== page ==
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 From:  Hilton Travis <Hilton at QuarkAV dot com>
 To:  m0n0wall at lists dot m0n0 dot ch
 Subject:  RE: [m0n0wall] How to block Hotmail and Yahoo
 Date:  Thu, 01 Apr 2004 14:14:16 +1000
Hi Paul,

On Tue, 2004-03-30 at 17:53, Paul Crookes wrote:
> >From: Juan P. Ruiz [mailto:JP at subnetangel dot com] 
> >Hey guys I need to block hotmail and yahoo now I was able to do it by
> >blocking each individual address that is register to hotmail and yahoo
> >but is there an easier way??? Thanks
> put a proxy server on the lan side of m0n0 and run dansguardian or
> squid-guard on it. And then on the m0n0 box just deny all traffic from
> lan, and only accept it from the proxy server :) 

I'm in the process of building a "filter" box for my client LANs.  What
I will do is have a firewall such as m0n0wall, SmoothWall, Cisco, or
whatever is appropriate connected directly to the Filter PC, and then
the 2nd NIC in the Filter PC connected to the switch with the LAN
(servers and workstations) attached there.  If I install a m0n0wall
firewall, it will be on a net4501 or net4801.

I'm doing this for a few reasons, firstly that I don't believe that a
million different applications belong on a firewall.  Secondly to take a
load off the firewall machine so that a net4501 can handle all the
traffic.  Thirdly to take load off the internal LAN servers.  And
finally to have a more secure system than just a firewall protecting the
internal Microsoft LAN.

I don't think its appropriate to have an IDS running on a firewall as
you EXPECT the firewall will suffer a lot of hits.  If this IDS plugs
into the firewall rules and can automatically create drop/allow rules
based on the number and rate of hits from remote networks, then it may
be partially useful, but if it just looks and reports, then it is
practically useless - actually worse, as it is chewing a lot of the
firewall computer's resources to provide no real benefit.  Running an
IDS on the Filter PC is a much more sensible place than on the firewall
itself.  Anything logged there will need to be investigated, because it
has managed to pass through the firewall.  With a decent firewall, the
IDS logs should remain empty.

I also don't think that squid on a firewall is a really appropriate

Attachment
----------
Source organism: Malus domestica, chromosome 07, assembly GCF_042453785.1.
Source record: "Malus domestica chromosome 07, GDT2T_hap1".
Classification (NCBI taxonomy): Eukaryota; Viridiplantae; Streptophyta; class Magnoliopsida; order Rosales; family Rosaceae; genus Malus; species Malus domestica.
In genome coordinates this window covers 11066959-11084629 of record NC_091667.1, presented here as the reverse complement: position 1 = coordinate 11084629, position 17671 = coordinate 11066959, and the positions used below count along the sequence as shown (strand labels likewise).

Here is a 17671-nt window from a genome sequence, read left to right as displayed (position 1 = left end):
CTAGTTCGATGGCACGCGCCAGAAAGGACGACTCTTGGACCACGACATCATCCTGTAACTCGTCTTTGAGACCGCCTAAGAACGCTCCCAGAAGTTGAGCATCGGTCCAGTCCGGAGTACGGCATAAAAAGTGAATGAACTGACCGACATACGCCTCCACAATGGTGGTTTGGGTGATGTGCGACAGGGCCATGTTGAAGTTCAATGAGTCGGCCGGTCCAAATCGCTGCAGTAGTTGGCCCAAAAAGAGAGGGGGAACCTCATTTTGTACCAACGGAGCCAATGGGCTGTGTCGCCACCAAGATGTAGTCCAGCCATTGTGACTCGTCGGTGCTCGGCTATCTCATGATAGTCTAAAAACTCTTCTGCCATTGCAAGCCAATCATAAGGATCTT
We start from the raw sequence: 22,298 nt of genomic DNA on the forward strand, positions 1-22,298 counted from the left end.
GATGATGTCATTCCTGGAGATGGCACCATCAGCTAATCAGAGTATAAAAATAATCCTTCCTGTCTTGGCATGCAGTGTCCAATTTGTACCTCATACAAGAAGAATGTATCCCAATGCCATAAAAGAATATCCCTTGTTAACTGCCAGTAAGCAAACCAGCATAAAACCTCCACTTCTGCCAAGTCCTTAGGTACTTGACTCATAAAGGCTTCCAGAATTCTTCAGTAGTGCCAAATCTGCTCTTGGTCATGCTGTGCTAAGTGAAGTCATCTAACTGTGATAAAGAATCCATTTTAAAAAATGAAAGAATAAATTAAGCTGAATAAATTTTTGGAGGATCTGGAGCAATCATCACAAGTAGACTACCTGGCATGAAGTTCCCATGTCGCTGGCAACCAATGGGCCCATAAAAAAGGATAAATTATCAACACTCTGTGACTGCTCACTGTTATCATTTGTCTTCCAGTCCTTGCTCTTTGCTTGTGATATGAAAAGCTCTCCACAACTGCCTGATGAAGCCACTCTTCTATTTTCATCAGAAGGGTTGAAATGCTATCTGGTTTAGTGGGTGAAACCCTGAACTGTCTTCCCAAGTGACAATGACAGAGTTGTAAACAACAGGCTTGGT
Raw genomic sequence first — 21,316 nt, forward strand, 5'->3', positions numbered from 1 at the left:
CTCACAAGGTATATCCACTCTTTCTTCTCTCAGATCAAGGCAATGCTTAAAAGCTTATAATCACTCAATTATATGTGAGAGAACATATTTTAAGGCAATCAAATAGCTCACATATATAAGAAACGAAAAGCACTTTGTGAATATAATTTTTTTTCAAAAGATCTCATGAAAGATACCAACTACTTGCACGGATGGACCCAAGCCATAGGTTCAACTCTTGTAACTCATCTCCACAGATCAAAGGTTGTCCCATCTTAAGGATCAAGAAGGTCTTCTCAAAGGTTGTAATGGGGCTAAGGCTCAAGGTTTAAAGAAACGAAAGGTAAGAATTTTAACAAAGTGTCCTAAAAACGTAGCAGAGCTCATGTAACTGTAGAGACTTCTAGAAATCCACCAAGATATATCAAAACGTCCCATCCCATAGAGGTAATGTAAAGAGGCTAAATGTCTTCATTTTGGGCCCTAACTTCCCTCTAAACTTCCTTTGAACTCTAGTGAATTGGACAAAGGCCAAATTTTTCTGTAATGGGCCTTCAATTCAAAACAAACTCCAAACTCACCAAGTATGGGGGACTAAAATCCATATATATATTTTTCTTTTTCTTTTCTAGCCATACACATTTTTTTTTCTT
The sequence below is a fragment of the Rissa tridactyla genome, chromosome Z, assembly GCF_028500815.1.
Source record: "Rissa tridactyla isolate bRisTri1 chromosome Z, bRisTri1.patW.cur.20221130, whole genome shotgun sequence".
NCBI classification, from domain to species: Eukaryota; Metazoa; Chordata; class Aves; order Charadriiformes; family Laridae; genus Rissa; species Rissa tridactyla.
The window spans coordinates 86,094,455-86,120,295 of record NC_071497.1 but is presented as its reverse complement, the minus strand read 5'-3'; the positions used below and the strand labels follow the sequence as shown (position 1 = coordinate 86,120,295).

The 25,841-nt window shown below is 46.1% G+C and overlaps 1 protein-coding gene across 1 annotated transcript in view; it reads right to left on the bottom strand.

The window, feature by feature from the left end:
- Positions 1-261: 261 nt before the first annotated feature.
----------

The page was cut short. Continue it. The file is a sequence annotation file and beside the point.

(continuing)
place for a web cache.  Running this on the Filter PC will allow me to
run applications such as squidGuard, squirm, viralator and so on that
can assist in content filtering as well as download filtering.  Relating
to the original mail question starting this thread, here is where I
would be blocking Hotmail, Yahoo, Kazaa, etc.  I'm also looking at ways
to smb-auth the squid access, so only allowing internal users access to
the Internet after being authorized by AD, and then applying time and/or
site limits as appropriate.

I can also run qmail/postfix on the Filter PC to proxy mail before it is
passed onto the internal Exchange 2003 (or whatever) mail server.  This
has a number of benefits, but mainly allowing MailScanner, spamassassin,
clamav, amavisd or similar to be run as plugins to the mail server,
resulting in a large reduction in virus and spam infested emails making
it into the LAN, further resulting in less load being placed on the LAN
Mail Server (Exchange 2k3, etc.).  Outbound mail can also then be passed
through these filters ensuring no-one can send viruses nor spam from
your system.

Another thing that could then be run on the Filter PC is IPSEC VPN. 
This would take the processing load off the firewall and internal

If I were to set this up, I'd likely run the m0n0wall in bridging mode
to eliminate one more NAT traversal for the internal LAN.  Maybe in 1:1
NAT mode, or maybe in normal NAT mode.  Don't know, as I haven't thought
this bit out fully yet.

If anyone has any thoughts on this setup, or other ways to block
particular web addresses/IPs and spam/viruses, then by all means reply!



Hilton Travis                   Phone: +61-(0)7-3343-3889
Manager, Quark AudioVisual      Phone: +61-(0)419-792-394
         Quark Computers         http://www.QuarkAV.com/
(Brisbane, Australia)            http://www.QuarkAV.net/

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